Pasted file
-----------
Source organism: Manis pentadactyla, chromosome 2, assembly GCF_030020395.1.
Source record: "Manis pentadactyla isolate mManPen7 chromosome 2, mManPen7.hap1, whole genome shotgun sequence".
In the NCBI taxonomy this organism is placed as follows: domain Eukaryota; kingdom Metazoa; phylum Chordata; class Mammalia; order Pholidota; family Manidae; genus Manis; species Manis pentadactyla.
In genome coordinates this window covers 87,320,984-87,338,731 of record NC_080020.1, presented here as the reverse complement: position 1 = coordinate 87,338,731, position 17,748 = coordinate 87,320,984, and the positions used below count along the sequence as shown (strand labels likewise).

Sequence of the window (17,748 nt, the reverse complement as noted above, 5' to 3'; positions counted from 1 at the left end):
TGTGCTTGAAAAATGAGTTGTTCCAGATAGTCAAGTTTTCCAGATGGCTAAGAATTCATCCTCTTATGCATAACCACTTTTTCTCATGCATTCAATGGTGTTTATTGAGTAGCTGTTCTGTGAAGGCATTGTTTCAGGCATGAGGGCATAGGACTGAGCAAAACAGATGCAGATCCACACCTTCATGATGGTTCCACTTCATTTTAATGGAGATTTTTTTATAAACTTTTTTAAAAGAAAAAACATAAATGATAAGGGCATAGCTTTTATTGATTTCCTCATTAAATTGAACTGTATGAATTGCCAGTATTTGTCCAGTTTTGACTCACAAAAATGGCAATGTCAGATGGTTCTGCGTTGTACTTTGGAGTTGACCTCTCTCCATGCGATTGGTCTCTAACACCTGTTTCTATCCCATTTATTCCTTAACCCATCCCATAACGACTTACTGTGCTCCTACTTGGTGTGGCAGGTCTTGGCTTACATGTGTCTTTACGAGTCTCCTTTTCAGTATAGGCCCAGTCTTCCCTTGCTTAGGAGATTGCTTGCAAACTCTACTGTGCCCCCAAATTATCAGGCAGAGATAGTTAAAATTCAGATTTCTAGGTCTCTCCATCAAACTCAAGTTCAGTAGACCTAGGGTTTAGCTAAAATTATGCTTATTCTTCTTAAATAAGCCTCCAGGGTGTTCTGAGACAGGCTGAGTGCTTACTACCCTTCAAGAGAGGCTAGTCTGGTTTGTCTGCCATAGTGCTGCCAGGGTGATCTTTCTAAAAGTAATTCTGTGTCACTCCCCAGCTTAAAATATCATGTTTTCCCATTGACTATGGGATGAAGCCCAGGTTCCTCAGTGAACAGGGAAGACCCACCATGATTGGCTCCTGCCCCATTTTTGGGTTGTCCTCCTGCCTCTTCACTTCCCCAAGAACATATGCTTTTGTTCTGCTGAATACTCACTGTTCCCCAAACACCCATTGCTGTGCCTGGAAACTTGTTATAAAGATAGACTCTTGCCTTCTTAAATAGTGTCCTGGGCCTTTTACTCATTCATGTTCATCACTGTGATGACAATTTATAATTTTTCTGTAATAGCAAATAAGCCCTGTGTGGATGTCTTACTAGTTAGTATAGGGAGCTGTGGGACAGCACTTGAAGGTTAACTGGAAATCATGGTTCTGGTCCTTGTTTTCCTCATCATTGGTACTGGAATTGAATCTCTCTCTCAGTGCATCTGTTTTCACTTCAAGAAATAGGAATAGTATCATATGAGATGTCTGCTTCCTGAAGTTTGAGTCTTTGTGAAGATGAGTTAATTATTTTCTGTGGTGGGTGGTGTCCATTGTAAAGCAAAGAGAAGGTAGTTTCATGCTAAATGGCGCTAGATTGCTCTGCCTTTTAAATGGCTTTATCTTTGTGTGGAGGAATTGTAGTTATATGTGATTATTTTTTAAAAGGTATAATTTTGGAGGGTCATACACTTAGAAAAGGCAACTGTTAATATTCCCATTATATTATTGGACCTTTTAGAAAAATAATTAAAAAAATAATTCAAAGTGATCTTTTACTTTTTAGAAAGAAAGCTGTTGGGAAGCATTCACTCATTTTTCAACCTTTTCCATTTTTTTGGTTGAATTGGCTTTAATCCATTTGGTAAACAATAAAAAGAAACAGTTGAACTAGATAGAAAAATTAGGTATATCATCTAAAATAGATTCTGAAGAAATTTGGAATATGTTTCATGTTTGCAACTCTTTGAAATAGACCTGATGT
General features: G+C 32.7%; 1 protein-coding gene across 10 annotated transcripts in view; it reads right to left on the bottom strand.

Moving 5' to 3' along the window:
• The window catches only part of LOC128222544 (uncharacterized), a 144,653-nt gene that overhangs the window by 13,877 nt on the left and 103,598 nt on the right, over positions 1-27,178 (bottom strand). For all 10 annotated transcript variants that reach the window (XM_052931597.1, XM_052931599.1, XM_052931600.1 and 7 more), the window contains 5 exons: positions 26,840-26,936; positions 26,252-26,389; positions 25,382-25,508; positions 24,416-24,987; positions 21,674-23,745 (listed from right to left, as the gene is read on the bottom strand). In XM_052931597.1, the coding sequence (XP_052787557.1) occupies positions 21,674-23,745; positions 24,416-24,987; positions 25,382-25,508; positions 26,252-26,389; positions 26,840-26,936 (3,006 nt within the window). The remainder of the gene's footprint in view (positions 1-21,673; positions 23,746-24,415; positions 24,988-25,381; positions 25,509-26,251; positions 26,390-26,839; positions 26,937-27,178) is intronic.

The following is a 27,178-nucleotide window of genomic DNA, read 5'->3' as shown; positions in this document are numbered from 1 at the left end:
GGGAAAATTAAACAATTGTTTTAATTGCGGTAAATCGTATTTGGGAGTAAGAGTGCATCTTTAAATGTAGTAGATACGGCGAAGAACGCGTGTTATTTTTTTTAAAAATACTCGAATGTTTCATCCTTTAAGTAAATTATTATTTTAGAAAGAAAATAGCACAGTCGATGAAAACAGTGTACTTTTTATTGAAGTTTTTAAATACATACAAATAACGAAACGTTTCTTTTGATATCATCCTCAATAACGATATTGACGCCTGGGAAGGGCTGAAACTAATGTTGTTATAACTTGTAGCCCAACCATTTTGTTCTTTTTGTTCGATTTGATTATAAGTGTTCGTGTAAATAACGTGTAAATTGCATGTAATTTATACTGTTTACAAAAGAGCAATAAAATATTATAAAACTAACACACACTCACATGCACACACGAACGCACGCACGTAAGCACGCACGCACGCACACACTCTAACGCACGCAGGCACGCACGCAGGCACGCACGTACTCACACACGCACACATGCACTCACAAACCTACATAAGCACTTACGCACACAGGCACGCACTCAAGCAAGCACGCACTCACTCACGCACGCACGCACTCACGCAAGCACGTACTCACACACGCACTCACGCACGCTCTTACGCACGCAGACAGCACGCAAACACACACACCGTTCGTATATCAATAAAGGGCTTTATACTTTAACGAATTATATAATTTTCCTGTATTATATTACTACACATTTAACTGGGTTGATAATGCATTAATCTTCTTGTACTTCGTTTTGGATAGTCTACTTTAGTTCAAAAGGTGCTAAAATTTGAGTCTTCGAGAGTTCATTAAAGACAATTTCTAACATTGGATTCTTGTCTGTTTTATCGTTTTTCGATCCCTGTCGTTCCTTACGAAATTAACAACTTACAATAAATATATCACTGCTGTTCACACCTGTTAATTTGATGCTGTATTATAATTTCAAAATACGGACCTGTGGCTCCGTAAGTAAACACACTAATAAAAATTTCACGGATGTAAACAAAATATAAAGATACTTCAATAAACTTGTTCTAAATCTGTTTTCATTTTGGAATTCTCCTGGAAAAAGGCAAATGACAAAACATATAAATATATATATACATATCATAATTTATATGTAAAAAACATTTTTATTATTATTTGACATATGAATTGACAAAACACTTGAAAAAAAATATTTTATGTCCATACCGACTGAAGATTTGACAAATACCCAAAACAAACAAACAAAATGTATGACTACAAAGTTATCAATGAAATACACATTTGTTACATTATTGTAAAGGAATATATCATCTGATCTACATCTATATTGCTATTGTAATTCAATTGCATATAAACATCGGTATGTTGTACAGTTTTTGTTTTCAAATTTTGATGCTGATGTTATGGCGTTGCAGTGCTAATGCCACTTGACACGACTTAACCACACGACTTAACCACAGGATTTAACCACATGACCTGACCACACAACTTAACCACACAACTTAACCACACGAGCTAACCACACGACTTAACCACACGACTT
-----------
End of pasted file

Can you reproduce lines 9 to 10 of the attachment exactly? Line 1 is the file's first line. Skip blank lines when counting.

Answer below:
• The window catches only part of LOC128222544 (uncharacterized), a 144,653-nt gene that overhangs the window by 13,877 nt on the left and 103,598 nt on the right, over positions 1-27,178 (bottom strand). For all 10 annotated transcript variants that reach the window (XM_052931597.1, XM_052931599.1, XM_052931600.1 and 7 more), the window contains 5 exons: positions 26,840-26,936; positions 26,252-26,389; positions 25,382-25,508; positions 24,416-24,987; positions 21,674-23,745 (listed from right to left, as the gene is read on the bottom strand). In XM_052931597.1, the coding sequence (XP_052787557.1) occupies positions 21,674-23,745; positions 24,416-24,987; positions 25,382-25,508; positions 26,252-26,389; positions 26,840-26,936 (3,006 nt within the window). The remainder of the gene's footprint in view (positions 1-21,673; positions 23,746-24,415; positions 24,988-25,381; positions 25,509-26,251; positions 26,390-26,839; positions 26,937-27,178) is intronic.

The following is a 27,178-nucleotide window of genomic DNA, read 5'->3' as shown; positions in this document are numbered from 1 at the left end: